Call me stupid, but I helped a squirrel escape death last night.
For a vegetable gardener, that’s akin to an American soldier on patrol in Iraq who help a pinned-down Taliban fighter find safety during a firefight.
Well, maybe not exactly like that. Actually nothing like it. But you get the idea. Anyone growing vegetables in our part of town is in a constant battle with Mr. Bush Tail and his army. Deer are a bigger problem for gardeners in further-out neighborhoods, where coyotes, bobcats, foxes and hawks keep the squirrel population under control.
Here, we rarely see a deer. But the squirrels are everywhere, poised to steal tomatoes and anything else they can get their claws on during the growing season.
Everywhere includes the mature maple tree towering over our deck. Squirrels nest high up in its branches. We often see them come and go.
But last night, one of them made a quick exit, falling out of that nest and landing hard on the grass.
This is him
The dog and I were on the porch around 9 just chilling when we heard it shriek . The only thing I could compare that cry of surprise and agony was the squeal that baby rabbits give out when Einstein finds one and starts to “play” with them.
But the dog was minding his own business, lying there next to me on the concrete. Unsure what happened, we go over and discover this miniature squirrel that had managed to climb from the ground to the deck where it sat motionless.
So tiny. The babies you never see because they normally stay up in the trees until they’re big enough to scamper, frolic and chew your siding and electrical wires.
He looked stunned. Eyes barely open. As you might imagine, the dog was extremely interested, but as I wasn’t in the mood for bloodsports I put Einstein inside. Then I nudged the little guy to see if was mobile. Must have been a long fall out of that tree. Could have broken something.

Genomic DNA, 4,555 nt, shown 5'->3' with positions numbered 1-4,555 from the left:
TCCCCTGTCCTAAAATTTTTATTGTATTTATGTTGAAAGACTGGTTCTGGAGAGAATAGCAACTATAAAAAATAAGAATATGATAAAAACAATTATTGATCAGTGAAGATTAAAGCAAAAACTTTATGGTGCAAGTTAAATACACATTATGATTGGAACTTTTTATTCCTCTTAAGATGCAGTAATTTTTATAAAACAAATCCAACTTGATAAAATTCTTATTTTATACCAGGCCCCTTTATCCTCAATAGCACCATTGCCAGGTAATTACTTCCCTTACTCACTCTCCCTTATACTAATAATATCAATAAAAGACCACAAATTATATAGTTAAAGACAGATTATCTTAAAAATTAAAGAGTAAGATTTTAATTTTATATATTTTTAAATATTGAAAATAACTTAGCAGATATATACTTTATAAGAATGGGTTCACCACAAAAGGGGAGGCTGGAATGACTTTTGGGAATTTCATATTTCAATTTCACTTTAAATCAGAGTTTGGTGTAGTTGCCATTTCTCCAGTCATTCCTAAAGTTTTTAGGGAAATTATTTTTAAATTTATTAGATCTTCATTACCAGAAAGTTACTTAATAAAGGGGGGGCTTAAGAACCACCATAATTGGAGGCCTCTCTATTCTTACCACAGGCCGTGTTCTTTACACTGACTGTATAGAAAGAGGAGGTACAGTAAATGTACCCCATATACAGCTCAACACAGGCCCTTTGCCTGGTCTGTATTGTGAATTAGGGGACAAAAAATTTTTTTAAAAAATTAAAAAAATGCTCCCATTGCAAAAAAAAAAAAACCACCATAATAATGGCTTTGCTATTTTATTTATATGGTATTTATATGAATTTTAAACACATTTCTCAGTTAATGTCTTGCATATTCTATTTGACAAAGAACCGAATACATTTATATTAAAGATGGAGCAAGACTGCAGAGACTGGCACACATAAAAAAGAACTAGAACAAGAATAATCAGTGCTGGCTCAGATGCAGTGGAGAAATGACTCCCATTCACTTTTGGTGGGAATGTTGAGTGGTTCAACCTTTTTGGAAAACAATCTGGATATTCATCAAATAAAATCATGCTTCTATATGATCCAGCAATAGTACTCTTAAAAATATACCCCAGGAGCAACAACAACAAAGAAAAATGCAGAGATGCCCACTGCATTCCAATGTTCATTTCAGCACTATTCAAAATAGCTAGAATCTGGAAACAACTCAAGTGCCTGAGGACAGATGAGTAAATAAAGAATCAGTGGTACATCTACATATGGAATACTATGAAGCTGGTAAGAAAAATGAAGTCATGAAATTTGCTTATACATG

But no, he had some life in him. When I prodded, he grabbed the wheel of the barbecue grill and clung on.
What to do? Clearly the dog wouldn’t stay inside forever. So figuring that maybe the problem would take care of itself, that maybe squirrel mom or squirrel dad would come to the rescue if no humans were about, I joined the dog in the living room.
But Einstein would have none of it. He wanted out. His barking was annoying the rest of the family. That’s when I figured I’d try something. What if I picked up the tiny squirrel and put him on the tree? If he could cling to the grill tire, surely he could cling to the trunk of the maple, then climb home.
So donning one of my thick winter gloves, I plucked him from the grill tire and attached him more or less to the side of the tree.
“Go on,” I said. “Take off.”
He didn’t move. Just hung there as if paralyzed. Perhaps, if I went away, he’d make a move.
But I had barely gotten to the door when suddenly an adult squirrel scurried down the trunk like a commando and either grabbed him, or he grabbed it. It was like one of those spectacular movie rescue, with Bruce Willis playing the hero.
Except Bruce would have been ballsy enough to save me some trouble and gotten the little squirrel from his hiding place on the grill
Which tells you a lot about squirrels, I think.
Anyway, for the reunited squirrel family, it was a tragedy averted.
Good for you, little squirrel, good for you. But should we meet again and I catch you taking a bite out of some juicy tomato that I had my eye on, rest assured, it will be as if last night never happened.
Posted by: Mike
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